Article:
About this Recording
8.110695 - BEETHOVEN: Piano Sonatas Nos. 7-10 (Schnabel) (1932-1935)

Great Pianists: Artur Schnabel: BEETHOVEN: Piano Works Vol

Great Pianists: Artur Schnabel: BEETHOVEN: Piano Works Vol. 3

Piano Sonatas Nos. 7-10

In the half century since his death, Artur Schnabel has emerged as something of an icon of modern music. As a composer of atonal music and a performer of classical repertoire, he occupies an unusual place among twentieth-century pianists. He was fond of recounting that his teacher Theodore Leschetizky (1830-1915) would often remind him ‘You will never be a pianist. You are a musician.’ The remark may have been both a reference to the pupil’s dislike for practice and a comment on his natural talent. He was born in Lipnik, a village on the Austrian-Polish border, and his musical gifts appeared very early. At the age of seven he moved with his family to Vienna to receive his musical training. His serious nature was soon apparent to Leschetizky, who never required Schnabel to learn the popular recital pieces of the era. At sixteen, with his education complete, he left Vienna for Berlin to pursue his career. In the early years he frequently accompanied the soprano Therese Behr, whom he later married. During the first two decades in Berlin, chamber music occupied much of Schnabel’s time. With the violinist Carl Flesch and others, he formed some of the leading ensembles of the era and performed widely. After the First World War he turned increasingly to composition and to Beethoven’s piano sonatas.

In 1798, two years after composing the first two sonatas of Op.10, Beethoven completed the Sonata in D major. It is the grandest of the three and the only one in four movements, all in D (with the second movement in D minor). The first movement opens with a four-measure phrase in unison octaves that outlines the tonality, climbing to a sforzando fermata on A. From the opening motif of this phrase Beethoven draws most of the material for the movement. The opening theme leads to a new melody in B minor before a transition brings us to the second subject in A major. The exposition comes to a remarkably subtle close, with descending motifs in octaves alternating between the hands, recalling — and leading back to — the opening measures. The second movement, the Largo e mesto in D minor, forms the sonata’s tragic core. It is Beethoven’s first slow movement in a minor key and one of only a small number of largo movements among his piano sonatas. The composer deviates slightly from the expected sonata form. He follows the sombre exposition with a new and lighter melody in F major, but the clouds part only briefly before the pathos of the opening return. In this recording from the penultimate session for the 32 sonatas, in November 1935, Schnabel stretches the Largo movement to eleven and a half minutes of remarkable intensity. The gentle (dolce) opening of the Menuetto brings the logical return to the tonic major and a welcome release of tension. The tuneful minuet is followed by a melodically static trio in G major. The Rondo Allegro movement in D major brings the sonata to a curious conclusion. With its contrasting moods and references to preceding movements, it seems to urge us to think again about the meaning of all that we have heard.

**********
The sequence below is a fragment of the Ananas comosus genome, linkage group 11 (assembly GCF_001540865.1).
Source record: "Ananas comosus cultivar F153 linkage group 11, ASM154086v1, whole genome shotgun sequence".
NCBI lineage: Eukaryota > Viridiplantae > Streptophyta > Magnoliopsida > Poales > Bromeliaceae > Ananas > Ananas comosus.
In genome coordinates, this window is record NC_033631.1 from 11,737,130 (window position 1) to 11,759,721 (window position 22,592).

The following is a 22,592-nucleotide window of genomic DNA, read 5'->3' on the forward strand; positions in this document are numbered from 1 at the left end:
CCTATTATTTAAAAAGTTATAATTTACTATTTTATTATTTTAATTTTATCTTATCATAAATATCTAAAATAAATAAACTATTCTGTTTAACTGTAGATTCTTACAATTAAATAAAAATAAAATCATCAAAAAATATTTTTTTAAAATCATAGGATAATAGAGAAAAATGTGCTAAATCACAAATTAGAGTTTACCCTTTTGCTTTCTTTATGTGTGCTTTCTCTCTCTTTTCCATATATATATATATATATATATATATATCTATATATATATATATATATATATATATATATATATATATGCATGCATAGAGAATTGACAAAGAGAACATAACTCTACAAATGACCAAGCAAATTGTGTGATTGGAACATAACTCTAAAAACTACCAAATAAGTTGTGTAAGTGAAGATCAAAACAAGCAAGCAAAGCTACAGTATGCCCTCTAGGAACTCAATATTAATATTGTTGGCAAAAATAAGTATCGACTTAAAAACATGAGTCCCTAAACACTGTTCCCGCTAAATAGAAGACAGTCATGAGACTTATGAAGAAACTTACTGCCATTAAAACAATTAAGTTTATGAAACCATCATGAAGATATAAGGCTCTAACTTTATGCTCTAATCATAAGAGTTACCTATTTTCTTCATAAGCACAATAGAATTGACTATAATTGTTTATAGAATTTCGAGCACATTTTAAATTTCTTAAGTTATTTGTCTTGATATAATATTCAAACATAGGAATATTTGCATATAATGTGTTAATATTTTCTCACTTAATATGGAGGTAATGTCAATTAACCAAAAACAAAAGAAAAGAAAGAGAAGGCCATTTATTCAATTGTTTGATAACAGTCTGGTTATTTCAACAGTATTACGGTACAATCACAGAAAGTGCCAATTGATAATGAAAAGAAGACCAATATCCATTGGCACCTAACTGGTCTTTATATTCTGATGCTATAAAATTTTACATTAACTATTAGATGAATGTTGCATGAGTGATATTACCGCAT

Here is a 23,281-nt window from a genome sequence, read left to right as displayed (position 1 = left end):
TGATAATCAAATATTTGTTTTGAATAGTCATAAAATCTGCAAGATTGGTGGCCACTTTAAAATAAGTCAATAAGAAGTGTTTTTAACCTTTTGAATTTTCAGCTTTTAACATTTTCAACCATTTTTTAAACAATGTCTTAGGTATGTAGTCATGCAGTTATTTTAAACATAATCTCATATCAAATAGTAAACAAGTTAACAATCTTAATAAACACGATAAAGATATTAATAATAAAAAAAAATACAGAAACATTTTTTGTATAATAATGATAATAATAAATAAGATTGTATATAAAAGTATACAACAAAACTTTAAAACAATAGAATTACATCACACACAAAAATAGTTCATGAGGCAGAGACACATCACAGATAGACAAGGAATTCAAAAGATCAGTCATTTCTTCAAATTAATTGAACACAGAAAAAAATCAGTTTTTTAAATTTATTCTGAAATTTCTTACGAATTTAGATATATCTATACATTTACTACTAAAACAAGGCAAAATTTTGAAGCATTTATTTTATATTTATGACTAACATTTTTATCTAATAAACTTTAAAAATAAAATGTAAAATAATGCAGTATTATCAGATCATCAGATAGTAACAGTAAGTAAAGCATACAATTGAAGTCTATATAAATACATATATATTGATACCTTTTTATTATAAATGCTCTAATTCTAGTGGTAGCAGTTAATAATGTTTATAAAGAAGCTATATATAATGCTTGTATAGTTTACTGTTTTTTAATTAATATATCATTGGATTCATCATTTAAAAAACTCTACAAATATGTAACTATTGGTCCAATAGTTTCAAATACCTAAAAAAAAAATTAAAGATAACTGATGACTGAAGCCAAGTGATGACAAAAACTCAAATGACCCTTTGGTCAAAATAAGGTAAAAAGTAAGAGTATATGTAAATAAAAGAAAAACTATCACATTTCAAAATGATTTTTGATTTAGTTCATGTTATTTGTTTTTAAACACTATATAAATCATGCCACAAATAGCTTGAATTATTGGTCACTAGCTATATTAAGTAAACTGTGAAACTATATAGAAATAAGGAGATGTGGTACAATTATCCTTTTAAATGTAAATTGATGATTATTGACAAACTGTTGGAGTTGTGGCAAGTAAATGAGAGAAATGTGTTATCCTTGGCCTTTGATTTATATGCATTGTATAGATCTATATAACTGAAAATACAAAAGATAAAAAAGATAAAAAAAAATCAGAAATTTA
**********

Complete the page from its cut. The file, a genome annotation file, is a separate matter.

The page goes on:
As with Op.10, No.3, Beethoven probably completed Sonata No.8 in C minor, Op. 13, in 1798. The 27-year-old composer dedicated the sonata to his friend and patron the Prince Carl von Lichnowsky, and published it in 1799. The subtitle ‘Pathétique’, attached by the publisher Joseph Eder with Beethoven’s approval, has undoubtedly contributed much to the sonata’s popularity. It has been described as a work from Beethoven’s ‘Romeo and Juliet’ period but like a great drama it is not easily interpreted. A critic once wrote that Schnabel played the ‘Pathétique’ "with enkindling warmth but it was not permitted to deteriorate into sentimentality." He achieved this balance again in this recording, made in the spring of 1934. For this Romantic work Beethoven selected C minor, a key he had explored in Sonata No.5 and which he would return to in the culmination of his piano sonatas, Op.111. Mozart’s great sonata in the same key (K.457) may have been an inspiration here. Beethoven begins the Allegro opening movement with one of the few introductions among his sonatas. He later uses material from this Grave introduction as a dramatic device, inserting it between the exposition and development and between the recapitulation and coda. The remaining movements are both in rondo form. The middle movement, Adagio cantabile, in A flat major, easily one of the most familiar in all of Beethoven’s piano literature, relies mostly on a nearly steady stream of melody. In a coda that closes in the minor mode, Beethoven’s Rondo finale recaptures some of the drama of the opening movement.